By Phineas Rueckert
Jamaica, Hollis and St. Albans residents were more than twice as likely to lack access to broadband internet as their neighbors in Sunnyside and Woodside, according to a report by City Comptroller Scott Stringer’s office that highlights the jarring digital divide citywide ahead of the 2020 census.
Immigrant communities and communities of color are disproportionately affected by a lack of access to broadband internet, according to the report released Tuesday. These communities will need to be engaged in different ways in the lead-up to next year’s census, such as through expanding digital access at public libraries and via census kiosks, Stringer’s report found.
“This shift from paper to digital outreach is intended to leverage new technologies and reduce costs, but will also have profound implications for the many New Yorkers who lack access to an internet connection,” the report found.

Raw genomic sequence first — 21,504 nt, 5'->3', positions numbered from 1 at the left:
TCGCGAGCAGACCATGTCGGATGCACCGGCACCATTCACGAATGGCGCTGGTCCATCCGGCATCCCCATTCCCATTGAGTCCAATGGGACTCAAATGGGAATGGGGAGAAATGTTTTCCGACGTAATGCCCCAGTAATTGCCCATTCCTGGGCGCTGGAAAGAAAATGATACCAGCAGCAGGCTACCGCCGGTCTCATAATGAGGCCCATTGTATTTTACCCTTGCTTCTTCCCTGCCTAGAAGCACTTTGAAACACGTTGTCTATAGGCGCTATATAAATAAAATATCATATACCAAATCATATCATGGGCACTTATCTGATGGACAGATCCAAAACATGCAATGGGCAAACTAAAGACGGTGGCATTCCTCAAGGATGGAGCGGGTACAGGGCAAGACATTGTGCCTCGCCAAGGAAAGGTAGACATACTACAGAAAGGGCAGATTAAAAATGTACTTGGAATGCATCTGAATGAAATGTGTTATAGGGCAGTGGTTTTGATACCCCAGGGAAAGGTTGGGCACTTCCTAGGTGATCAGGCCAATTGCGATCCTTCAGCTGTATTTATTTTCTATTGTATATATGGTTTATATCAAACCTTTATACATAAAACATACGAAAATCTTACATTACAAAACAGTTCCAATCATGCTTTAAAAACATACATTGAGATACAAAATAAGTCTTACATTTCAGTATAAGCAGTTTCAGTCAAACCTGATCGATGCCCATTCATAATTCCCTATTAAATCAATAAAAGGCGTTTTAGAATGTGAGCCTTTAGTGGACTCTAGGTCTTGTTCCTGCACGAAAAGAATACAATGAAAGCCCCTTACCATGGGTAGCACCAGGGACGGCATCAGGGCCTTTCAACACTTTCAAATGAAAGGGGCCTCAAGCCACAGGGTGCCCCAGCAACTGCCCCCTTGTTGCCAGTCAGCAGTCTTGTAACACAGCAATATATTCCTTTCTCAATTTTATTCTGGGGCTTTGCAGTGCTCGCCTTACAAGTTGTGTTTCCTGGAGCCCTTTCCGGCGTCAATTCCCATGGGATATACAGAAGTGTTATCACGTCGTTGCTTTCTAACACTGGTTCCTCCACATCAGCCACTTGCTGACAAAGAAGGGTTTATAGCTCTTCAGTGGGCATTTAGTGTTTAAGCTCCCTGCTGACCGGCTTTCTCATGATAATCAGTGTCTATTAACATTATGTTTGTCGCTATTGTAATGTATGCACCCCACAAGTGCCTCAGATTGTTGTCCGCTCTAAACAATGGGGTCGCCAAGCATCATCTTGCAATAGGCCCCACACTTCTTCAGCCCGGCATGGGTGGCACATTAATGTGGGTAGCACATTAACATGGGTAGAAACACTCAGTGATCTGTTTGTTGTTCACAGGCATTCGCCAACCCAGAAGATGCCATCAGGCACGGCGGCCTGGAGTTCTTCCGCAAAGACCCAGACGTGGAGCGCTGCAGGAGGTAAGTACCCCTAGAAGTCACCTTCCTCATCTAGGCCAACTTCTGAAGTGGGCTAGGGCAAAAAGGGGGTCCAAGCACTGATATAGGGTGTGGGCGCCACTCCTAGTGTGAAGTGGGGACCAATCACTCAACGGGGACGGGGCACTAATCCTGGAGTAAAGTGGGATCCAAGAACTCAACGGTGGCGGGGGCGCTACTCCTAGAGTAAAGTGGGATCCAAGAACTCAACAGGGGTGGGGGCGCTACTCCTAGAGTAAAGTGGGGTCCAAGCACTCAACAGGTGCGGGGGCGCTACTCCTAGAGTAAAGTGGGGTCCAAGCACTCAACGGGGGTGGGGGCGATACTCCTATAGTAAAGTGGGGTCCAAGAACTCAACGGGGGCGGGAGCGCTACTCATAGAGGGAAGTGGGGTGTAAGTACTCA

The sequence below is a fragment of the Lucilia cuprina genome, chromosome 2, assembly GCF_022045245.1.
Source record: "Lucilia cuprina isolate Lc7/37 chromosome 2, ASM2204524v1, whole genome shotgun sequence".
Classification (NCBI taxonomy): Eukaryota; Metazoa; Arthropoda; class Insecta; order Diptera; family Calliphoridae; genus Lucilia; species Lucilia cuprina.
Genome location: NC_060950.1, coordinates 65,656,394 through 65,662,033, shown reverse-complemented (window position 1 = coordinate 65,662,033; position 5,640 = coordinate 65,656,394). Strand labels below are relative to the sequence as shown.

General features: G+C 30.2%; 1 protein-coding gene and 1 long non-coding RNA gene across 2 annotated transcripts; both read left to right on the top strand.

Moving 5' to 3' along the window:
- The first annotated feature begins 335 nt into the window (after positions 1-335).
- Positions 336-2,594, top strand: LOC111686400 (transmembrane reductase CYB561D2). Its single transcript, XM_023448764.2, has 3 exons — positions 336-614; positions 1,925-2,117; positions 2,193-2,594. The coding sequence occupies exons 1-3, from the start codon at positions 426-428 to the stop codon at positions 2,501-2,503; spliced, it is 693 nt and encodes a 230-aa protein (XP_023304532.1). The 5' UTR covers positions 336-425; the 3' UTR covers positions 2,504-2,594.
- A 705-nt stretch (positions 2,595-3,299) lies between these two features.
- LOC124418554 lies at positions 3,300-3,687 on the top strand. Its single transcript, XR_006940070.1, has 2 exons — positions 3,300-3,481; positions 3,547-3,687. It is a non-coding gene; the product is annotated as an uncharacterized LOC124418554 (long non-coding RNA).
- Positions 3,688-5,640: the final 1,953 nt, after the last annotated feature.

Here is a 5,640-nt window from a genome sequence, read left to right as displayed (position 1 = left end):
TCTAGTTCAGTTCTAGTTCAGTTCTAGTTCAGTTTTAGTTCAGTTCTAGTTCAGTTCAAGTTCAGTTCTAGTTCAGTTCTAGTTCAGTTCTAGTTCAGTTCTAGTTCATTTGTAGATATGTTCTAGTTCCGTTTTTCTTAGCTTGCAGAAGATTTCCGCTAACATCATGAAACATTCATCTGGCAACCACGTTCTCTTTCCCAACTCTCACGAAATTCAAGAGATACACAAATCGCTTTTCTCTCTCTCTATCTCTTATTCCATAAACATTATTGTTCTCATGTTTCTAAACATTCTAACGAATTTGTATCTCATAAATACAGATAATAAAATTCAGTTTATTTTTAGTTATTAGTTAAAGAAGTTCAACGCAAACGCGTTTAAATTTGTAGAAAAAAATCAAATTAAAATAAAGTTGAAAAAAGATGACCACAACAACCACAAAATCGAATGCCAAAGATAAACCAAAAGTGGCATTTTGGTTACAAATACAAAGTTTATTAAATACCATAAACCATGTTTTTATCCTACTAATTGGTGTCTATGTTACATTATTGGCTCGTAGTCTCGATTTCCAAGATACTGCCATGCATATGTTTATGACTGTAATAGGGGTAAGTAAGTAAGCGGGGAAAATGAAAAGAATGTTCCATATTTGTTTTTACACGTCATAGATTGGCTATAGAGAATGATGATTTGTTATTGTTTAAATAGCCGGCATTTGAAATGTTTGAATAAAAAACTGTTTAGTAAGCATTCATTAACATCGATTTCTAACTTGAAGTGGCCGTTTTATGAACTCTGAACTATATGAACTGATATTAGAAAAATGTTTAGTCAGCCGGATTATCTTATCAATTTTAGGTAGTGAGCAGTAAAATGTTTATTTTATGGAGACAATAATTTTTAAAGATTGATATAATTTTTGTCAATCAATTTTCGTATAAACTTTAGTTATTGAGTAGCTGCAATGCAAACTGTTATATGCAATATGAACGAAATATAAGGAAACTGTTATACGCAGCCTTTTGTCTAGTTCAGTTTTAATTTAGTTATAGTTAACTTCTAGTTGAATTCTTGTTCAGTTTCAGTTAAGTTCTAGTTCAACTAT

More than 30,000 residents in Jamaica, Hollis and St. Albans — nearly half of the population of the three neighborhoods — found themselves without broadband internet in 2017, according to the most recent available statistics. That’s in contrasts to the fewer than 10,000 people (about one in four) in communities like Bayside, Douglaston and Little Neck.
Here’s how other Queens neighborhoods compared in terms of broadband access:
Jamaica, Hollis and St. Albans - 43 percent lack access to broadband
Flushing, Murray Hill and Whitestone - 41 percent
Elmhurst and South Corona - 35 percent
Sunnyside and Woodside - 20 percent
Howard Beach and Ozone Park - 20 percent
Bayside, Douglaston and Little Neck - 22 percent